{ { 0, 1, -1, 1 }, { 0, 10, 0, 1 }, { 0, 1, 0, 1 } },
};

box2f viewport = { 0, 0, buffer.w, buffer.h };
draw_triangle(buffer, viewport, verts);

lodepng_encode32_file("out.png", (unsigned char*)buffer.data, buffer.w, buffer.h);
}
``````

Here are the OpenGL shaders used to generate the reference image.

``````#version 450 core
layout(location = 0) in vec4 position;
layout(location = 1) in vec4 texcoord;
layout(location = 2) in vec4 color;

out gl_PerVertex {
vec4 gl_Position;
};

layout(location = 0) out PerVertex {
vec4 texcoord;
vec4 color;
} OUT;

void main() {
OUT.texcoord = texcoord;
OUT.color = color;
gl_Position = vec4(position, position, -2*position - 2*position, -position);
}
``````

``````#version 450 core
layout(location = 0) in PerVertex {
vec4 texcoord;
vec4 color;
} IN;
layout(location = 0) out vec4 OUT;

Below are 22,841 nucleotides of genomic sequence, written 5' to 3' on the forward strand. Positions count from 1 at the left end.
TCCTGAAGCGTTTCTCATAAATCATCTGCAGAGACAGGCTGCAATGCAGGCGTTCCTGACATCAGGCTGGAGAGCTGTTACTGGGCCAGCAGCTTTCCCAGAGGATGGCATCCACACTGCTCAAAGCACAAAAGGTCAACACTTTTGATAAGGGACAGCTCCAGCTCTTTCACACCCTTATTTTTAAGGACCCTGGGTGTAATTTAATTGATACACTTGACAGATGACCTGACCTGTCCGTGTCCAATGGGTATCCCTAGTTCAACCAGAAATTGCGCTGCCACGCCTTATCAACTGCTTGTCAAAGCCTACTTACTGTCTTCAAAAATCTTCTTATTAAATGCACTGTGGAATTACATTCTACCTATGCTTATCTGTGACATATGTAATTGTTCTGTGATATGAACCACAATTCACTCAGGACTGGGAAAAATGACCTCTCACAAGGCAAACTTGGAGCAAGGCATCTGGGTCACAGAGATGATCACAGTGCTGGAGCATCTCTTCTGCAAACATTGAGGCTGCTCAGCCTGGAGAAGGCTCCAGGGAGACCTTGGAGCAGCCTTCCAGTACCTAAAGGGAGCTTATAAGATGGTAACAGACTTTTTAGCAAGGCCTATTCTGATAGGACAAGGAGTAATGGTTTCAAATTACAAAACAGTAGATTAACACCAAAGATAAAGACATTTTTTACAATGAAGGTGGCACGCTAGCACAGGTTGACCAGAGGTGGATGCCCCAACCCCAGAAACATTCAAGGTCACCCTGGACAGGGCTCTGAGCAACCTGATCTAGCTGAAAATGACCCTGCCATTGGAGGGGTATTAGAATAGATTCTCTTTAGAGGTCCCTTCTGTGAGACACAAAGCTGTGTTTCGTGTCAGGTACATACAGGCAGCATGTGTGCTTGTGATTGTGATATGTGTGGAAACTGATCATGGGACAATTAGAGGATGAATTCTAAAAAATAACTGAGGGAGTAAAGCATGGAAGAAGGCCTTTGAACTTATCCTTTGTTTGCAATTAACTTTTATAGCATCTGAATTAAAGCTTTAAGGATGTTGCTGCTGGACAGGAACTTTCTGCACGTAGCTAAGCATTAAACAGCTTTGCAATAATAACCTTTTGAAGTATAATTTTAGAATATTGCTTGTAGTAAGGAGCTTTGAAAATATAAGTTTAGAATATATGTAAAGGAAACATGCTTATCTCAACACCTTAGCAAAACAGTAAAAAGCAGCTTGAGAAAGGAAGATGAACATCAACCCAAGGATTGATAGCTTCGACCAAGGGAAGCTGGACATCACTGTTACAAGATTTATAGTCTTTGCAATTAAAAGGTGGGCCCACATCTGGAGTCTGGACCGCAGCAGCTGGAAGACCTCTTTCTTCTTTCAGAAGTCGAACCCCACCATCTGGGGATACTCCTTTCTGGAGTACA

void main() {
OUT = IN.color;
vec2 wrapped = fract(IN.texcoord.xy);
bool brighter = (wrapped < 0.5) != (wrapped < 0.5);
if(!brighter)
OUT.rgb *= 0.5;
}
``````

# Results

Here are the almost identical images generated by the C++ (left) and OpenGL (right) code:

The differences are caused by different precision and rounding modes.

For comparison, here is one that is not perspective correct (uses `barycentric` instead of `perspective` for the interpolation in the code above): • Thank you! This is exactly the kind of answer I was hoping for! But I'm still having some trouble. Is one of the following points incorrect? 1. Proper interpolation of fragment attributes requires that the perspective division not be done yet, since meaningful w values are necessary for this. 2. Fragments (which correspond directly to pixels) cannot be generated until after the viewport transformation. 3. The viewport transformation is applied to Normalized Device Coordinates 4. Normalized Device Coordinates are acquired by performing the perspective division on clip coordinates. – AIGuy110 Jun 28 '14 at 2:53